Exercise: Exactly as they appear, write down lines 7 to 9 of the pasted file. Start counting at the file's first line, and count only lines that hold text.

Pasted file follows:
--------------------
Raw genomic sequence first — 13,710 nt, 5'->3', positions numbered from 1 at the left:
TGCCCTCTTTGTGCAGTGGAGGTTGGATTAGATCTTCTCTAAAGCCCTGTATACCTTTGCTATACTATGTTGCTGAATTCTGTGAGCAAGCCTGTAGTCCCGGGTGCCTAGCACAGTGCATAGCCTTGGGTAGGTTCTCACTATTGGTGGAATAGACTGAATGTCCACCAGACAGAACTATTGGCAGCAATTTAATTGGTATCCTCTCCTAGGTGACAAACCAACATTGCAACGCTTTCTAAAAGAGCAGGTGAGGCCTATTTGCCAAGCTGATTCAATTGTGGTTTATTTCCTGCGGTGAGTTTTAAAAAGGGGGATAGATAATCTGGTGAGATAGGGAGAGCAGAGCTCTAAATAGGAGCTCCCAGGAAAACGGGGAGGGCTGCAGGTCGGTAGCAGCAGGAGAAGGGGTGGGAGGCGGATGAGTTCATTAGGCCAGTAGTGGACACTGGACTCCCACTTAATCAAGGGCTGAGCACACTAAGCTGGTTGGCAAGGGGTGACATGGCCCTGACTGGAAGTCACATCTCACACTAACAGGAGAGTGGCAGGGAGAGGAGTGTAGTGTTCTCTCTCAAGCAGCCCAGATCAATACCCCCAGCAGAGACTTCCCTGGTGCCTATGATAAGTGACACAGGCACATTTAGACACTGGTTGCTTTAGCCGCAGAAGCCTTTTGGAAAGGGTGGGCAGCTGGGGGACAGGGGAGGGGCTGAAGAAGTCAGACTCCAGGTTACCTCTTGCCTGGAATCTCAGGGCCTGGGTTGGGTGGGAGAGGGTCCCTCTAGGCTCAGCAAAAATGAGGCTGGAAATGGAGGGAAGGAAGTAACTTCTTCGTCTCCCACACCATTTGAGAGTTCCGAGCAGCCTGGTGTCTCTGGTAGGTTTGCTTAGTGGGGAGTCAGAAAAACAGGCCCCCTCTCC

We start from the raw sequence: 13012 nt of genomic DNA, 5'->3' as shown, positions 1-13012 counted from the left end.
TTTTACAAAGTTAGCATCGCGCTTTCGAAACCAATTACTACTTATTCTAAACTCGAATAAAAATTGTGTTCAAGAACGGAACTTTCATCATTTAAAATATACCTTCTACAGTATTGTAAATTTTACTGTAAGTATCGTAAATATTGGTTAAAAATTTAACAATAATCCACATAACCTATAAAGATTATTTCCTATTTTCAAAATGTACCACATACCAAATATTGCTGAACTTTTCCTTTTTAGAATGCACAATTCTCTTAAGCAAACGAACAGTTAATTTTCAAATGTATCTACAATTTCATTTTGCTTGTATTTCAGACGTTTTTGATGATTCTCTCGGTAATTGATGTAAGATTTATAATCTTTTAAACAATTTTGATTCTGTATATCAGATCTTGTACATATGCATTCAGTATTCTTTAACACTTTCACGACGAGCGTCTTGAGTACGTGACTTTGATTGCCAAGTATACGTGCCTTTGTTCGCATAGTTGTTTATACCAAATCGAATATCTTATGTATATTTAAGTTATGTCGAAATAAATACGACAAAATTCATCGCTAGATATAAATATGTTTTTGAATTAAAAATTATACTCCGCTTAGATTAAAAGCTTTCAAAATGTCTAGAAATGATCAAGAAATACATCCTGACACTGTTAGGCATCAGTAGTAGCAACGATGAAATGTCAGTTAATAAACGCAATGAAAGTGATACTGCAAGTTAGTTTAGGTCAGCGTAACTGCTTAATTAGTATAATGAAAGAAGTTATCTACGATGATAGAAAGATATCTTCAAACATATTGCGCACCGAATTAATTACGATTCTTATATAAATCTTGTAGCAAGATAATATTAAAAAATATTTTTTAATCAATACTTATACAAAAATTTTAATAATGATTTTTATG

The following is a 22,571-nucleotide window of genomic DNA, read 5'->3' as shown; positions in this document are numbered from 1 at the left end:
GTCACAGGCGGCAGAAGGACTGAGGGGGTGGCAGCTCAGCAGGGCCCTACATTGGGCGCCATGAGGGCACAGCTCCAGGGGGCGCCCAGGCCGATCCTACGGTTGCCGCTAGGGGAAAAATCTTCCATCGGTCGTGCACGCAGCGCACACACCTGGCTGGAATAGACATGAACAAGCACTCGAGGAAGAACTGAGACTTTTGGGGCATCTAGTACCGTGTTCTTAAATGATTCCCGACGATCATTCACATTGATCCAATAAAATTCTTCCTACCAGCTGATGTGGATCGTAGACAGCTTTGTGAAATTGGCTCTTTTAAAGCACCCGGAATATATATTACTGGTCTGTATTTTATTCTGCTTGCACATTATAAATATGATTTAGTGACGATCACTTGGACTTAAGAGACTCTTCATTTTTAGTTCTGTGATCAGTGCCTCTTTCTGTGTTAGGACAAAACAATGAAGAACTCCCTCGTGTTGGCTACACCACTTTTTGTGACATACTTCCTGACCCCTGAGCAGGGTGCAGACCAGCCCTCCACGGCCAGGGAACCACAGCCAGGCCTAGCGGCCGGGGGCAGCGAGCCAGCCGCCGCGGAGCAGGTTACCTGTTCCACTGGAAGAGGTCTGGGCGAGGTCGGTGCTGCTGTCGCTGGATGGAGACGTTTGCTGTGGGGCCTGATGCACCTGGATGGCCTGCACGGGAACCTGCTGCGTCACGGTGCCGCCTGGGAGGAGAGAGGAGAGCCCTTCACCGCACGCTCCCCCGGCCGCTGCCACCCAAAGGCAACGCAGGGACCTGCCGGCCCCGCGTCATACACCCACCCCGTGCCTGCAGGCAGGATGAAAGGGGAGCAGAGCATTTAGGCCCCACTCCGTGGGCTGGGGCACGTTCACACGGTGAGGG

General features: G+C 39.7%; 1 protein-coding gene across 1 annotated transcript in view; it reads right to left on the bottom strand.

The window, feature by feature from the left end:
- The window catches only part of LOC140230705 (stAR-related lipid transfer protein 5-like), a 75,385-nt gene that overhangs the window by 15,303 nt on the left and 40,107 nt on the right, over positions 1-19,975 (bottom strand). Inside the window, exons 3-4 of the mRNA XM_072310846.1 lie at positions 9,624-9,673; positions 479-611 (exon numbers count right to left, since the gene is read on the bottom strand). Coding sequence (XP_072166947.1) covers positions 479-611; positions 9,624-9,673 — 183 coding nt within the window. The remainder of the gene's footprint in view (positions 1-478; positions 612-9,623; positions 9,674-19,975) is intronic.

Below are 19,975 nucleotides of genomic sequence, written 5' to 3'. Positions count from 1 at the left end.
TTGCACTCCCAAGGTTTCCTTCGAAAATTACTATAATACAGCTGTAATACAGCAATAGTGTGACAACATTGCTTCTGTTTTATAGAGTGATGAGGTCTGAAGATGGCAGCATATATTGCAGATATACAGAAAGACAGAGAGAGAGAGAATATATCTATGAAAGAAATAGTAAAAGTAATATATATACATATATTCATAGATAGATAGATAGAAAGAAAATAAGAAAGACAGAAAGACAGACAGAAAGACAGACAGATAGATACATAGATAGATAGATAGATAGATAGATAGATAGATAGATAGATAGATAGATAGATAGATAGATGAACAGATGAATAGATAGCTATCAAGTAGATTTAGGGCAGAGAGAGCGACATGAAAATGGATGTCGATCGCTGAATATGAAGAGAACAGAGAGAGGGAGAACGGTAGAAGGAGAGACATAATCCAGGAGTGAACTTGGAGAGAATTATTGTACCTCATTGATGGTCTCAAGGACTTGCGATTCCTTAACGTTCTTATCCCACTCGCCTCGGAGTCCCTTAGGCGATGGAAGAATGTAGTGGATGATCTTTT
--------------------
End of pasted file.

General features: G+C 39.7%; 1 protein-coding gene across 1 annotated transcript in view; it reads right to left on the bottom strand.

The window, feature by feature from the left end:
- The window catches only part of LOC140230705 (stAR-related lipid transfer protein 5-like), a 75,385-nt gene that overhangs the window by 15,303 nt on the left and 40,107 nt on the right, over positions 1-19,975 (bottom strand). Inside the window, exons 3-4 of the mRNA XM_072310846.1 lie at positions 9,624-9,673; positions 479-611 (exon numbers count right to left, since the gene is read on the bottom strand). Coding sequence (XP_072166947.1) covers positions 479-611; positions 9,624-9,673 — 183 coding nt within the window. The remainder of the gene's footprint in view (positions 1-478; positions 612-9,623; positions 9,674-19,975) is intronic.